“Even the biggest trees grow from a tiny seed. Like a journey… When the baobab tree grows, it destroys The Little Prince’s planet. But when the rose blooms, the fragrance of love permeates the air. The destination of a thousand-mile journey depends on not only your starting point, but also how you travel that distance. There will always be stumbling blocks that make your feet tremble along the way. Step each step with courage, so that even the wildest storm won’t derail you from your best purpose. The first step is an important foundation, but it is the following steps that make the long journey.”
Would you imagine this passage being written in just three minutes by a girl who usually spent most of her time in literature class doodling, when she was not writing sloppy paragraphs nonchalantly?
In Ms. Ho Tam’s literature class at Quốc Học – Huế High school for the Gifted, implementing for the first time the “Writing is Thinking” method brought forth a pleasant surprise. The method was introduced to her by Dr. Ian Bickford at the Pioneering Educators Network (PEN) workshop 2019, held on our campus this past December. Unlike her usual classes, Ms. Tam started by giving her students a writing prompt: “A journey of a thousand miles begins with a single step,” allowing them to write whatever they want from it.
Like the girl in this story, many students out there feel intimidated by writing, even though it is a crucial skill to their future academic and career path. Many teachers admit the current writing pedagogy is obsolete and constraining, forcing students to gradually lose their motivation to write. At PEN 2019, Dr. Ian Bickford illustrated some simple yet surprisingly effective methods that literature teachers can apply in class. These methods help learners develop critical thinking skills, promote their self-expression, make them better listeners as well as instigate creativity.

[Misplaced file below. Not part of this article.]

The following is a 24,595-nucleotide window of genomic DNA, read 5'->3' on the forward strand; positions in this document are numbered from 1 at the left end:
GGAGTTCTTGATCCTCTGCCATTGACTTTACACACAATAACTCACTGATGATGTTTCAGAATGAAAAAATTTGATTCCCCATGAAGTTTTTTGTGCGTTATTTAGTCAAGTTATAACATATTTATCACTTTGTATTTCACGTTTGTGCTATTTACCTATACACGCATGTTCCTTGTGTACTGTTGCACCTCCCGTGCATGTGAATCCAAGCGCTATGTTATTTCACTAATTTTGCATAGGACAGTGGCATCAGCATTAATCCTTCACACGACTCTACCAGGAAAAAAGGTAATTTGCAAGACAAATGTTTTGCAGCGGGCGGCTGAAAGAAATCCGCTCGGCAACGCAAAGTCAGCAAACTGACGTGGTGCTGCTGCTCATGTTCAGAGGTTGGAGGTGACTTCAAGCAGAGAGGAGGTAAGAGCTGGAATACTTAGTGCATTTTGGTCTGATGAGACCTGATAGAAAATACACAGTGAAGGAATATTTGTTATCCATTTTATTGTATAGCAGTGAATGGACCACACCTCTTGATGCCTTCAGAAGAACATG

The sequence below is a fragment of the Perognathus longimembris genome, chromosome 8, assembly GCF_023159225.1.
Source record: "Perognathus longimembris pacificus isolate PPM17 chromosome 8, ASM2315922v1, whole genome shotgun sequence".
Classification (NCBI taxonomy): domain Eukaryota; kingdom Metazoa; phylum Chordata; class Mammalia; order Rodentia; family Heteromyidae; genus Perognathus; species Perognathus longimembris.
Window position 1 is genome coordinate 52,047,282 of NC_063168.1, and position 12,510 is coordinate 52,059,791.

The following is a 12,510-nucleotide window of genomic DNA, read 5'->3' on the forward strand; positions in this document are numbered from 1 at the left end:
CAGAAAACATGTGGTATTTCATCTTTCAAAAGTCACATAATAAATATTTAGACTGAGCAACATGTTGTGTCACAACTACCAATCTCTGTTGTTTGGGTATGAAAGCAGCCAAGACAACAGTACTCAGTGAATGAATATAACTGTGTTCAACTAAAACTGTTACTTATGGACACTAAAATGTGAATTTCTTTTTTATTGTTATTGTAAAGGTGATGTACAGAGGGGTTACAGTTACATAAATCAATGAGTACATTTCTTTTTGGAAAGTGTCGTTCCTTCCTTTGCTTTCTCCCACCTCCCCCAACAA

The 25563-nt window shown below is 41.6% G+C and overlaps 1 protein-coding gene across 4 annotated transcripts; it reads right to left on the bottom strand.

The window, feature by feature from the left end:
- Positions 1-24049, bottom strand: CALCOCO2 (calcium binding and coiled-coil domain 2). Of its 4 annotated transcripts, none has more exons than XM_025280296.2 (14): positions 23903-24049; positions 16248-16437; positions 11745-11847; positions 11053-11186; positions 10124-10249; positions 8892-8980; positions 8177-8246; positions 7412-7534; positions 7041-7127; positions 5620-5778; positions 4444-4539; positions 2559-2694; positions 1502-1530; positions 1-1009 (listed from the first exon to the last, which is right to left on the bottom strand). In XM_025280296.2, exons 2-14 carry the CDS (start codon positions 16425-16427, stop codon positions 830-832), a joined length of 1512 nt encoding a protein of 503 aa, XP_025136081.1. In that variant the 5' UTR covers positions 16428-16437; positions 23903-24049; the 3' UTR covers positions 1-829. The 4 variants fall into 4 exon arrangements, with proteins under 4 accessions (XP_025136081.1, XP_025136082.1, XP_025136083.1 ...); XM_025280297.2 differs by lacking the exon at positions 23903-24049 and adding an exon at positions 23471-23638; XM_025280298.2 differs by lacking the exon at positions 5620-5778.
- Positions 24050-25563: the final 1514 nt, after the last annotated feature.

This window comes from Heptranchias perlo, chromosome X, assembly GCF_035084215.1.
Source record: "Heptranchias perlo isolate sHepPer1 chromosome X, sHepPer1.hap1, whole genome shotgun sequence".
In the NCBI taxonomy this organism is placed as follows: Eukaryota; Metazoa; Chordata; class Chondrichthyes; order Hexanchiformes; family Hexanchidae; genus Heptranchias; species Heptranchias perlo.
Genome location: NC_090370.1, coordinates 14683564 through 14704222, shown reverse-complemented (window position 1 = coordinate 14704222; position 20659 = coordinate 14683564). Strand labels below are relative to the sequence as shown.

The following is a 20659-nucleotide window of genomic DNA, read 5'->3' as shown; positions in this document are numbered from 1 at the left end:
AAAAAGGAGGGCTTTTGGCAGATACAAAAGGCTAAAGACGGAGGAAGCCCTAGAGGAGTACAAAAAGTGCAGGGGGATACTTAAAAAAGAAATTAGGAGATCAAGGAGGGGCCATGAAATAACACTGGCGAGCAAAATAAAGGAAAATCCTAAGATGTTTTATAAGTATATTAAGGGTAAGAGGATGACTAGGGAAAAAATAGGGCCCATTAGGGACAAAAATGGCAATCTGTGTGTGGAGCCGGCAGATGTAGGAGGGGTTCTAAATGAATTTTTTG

Writing is Thinking
All along, most of us have been considering writing assignments as an end product that students hand in to their teachers in exchange for grades. We failed to realize how writing is indeed a highly complex and sophisticated manifestation of thoughts on paper. As a teacher with over ten years of teaching experience, who later became a professional trainer for thousands of high school teachers in America, Dr. Ian Bickford believes that “instead of focusing on the end product, teachers should concentrate more on the writing activity itself. ‘Writing is Thinking’ methods are designed to provide students with media to actually submerge themselves in writing, giving them confidence and comfort in writing.”
Dr. Bickford simulated a writing class with teachers, then acting as learners. They were asked to spend three to four minutes at the beginning of the lesson to write about anything they are thinking of. This freewriting activity allows students time to reflect on their own minds, activating them to focus more on the lesson afterwards. Students can share their writing with the whole class or keep it for themselves. One fundamental principle must be upheld: no judgment or comment allowed, emphasized Dr. Bickford. Students will open up only when they feel respected and heard.
Another exercise that teachers can experiment with is focused freewriting, in which learners write down their thoughts around an open prompt. This activity can initiate or conclude a discussion, reorient an adrift conversation or liven up a dull one. Participants in Dr. Bickford’s class were asked to spend three minutes to elaborate on the prompt: “What being a teacher means to me.” As they shared their writings among group members, everyone was astonished by the diversity and individuality of their reflections.
“It is very important to promote self-expression skills, which are not really a forte of the majority of Vietnamese students who read more than speak, copy more than write. The ‘Writing is Thinking’ method is new to me, but I feel confident I can make use of it,” a teacher eagerly expressed his thoughts after the training session.
Ms. Tam recalls how she was blown away by the student who always appeared as if she hated literature. For the first time ever, the girl’s eyes sparkled with excitement upon hearing the prompt and within three minutes, half a page in her notebook was filled up. Even though her handwriting was messy, she wrote with enthusiasm, without erasing or editing anything.
Writing as a way to bring a learning community together